Using the framework of social determinants of health, Sick of Inequality looks at growing inequality in Alberta (currently the highest in the country) and quantifies the financial costs of that inequality. In particular, the fact sheet looks at how government policies aimed at reducing inequaltiy could drastically improve health outcomes in Alberta, and exactly how much money we could save in health care costs.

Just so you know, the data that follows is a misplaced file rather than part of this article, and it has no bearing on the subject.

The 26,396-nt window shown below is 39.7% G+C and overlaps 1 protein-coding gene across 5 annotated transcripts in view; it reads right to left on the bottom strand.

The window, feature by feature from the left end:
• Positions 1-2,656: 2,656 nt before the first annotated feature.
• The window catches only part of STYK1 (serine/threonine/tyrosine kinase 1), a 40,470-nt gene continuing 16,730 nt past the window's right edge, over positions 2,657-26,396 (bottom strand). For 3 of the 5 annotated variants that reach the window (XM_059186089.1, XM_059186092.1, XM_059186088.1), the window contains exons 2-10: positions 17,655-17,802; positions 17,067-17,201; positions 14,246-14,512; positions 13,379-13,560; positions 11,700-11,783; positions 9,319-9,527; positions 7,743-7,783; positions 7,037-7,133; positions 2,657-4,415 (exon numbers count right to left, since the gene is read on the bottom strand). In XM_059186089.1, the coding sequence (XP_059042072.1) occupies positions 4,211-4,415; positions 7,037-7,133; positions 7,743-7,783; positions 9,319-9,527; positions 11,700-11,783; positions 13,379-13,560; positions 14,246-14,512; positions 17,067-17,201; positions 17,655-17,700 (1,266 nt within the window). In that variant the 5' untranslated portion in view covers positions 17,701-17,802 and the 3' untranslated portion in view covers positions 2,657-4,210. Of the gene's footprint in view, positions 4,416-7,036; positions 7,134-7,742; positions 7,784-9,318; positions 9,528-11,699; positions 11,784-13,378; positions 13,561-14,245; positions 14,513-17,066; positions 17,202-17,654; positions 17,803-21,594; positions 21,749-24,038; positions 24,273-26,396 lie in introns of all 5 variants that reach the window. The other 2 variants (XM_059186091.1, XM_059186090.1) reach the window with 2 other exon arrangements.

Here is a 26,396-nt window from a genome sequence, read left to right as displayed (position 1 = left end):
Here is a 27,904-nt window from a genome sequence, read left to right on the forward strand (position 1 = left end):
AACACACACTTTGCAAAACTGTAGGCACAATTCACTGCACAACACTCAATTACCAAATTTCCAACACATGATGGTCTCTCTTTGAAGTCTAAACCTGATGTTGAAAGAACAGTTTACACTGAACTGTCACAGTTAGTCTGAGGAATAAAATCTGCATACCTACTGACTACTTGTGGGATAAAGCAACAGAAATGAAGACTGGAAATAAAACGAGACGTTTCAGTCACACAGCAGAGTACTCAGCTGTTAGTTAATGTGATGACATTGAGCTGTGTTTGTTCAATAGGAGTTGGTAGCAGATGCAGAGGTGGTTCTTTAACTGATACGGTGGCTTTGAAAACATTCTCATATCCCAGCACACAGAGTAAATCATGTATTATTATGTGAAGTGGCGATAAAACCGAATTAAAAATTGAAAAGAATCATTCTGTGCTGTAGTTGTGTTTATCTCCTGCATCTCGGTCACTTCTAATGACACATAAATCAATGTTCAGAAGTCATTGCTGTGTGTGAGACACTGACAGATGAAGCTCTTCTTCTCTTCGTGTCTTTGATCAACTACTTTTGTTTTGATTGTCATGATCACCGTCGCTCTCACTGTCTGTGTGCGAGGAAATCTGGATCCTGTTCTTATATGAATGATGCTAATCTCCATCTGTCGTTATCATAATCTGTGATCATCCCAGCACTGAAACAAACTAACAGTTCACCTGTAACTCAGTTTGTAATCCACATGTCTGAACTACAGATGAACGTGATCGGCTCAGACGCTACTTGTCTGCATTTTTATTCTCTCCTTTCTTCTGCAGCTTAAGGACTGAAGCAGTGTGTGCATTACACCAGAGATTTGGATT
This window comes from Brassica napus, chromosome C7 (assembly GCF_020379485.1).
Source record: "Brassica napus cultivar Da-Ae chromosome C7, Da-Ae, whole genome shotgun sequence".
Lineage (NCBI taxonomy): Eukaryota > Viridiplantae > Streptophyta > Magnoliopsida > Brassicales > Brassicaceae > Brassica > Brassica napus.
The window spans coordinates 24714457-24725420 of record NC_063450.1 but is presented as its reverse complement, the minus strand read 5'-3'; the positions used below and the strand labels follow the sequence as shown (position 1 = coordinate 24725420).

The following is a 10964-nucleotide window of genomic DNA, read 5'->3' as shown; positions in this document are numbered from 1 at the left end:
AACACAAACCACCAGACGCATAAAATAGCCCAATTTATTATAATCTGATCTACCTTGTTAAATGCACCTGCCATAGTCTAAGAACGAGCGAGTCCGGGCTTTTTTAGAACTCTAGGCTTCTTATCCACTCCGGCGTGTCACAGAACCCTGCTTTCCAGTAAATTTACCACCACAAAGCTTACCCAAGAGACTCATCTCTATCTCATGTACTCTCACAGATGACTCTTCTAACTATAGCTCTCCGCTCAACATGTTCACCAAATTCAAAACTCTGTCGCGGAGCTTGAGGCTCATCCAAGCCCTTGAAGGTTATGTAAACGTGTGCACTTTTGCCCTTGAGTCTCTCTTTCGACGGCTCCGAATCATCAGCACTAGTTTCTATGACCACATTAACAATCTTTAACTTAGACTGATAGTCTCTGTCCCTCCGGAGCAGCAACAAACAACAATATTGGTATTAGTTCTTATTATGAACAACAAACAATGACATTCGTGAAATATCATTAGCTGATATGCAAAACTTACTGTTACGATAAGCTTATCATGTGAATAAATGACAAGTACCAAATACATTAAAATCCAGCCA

What are the surest predictors of an individual’s health? Much of the current popular wisdom would point to smoking, diet, exercise, and genetic factors. These certainly play a role. But increasingly, research is demonstrating that other factors have more profound effects on health outcomes. The social determinants of health, a range of socio-economic factors including everything from income and income disparity to early childhood education, are increasingly understood as major elements determining whether people enjoy good health or suffer with illness. Determinants such as appropriate housing, adequate employment, and membership in racialized groups operate together to create a socioeconomic gradient in health with significant consequences for all members of society.